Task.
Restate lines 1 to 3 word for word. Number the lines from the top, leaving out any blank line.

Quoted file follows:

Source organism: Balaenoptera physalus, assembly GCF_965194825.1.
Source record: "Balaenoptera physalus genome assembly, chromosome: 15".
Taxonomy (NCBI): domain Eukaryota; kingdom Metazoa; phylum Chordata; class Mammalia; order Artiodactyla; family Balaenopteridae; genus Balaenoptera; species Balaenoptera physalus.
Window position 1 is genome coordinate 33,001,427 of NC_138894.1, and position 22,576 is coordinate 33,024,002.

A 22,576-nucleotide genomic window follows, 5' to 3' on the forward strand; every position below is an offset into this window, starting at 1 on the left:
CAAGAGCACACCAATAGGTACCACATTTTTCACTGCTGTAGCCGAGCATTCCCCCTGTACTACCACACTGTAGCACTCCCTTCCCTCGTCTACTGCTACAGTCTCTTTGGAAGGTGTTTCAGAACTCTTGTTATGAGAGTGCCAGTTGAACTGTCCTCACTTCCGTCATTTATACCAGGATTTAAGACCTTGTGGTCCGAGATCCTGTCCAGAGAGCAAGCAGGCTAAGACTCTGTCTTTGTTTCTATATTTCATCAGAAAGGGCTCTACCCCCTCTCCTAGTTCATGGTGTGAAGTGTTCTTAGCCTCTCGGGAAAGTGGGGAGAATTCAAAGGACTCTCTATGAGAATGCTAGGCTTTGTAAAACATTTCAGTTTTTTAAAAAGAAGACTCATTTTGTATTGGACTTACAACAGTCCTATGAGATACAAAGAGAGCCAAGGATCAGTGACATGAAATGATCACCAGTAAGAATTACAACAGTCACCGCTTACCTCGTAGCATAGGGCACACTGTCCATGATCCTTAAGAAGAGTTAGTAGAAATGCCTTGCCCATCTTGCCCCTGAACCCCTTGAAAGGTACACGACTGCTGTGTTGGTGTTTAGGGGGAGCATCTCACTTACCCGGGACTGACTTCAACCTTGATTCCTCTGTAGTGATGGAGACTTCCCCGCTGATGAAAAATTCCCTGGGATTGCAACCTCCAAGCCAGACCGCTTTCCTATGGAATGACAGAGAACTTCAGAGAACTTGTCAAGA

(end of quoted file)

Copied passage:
Source organism: Balaenoptera physalus, assembly GCF_965194825.1.
Source record: "Balaenoptera physalus genome assembly, chromosome: 15".
Taxonomy (NCBI): domain Eukaryota; kingdom Metazoa; phylum Chordata; class Mammalia; order Artiodactyla; family Balaenopteridae; genus Balaenoptera; species Balaenoptera physalus.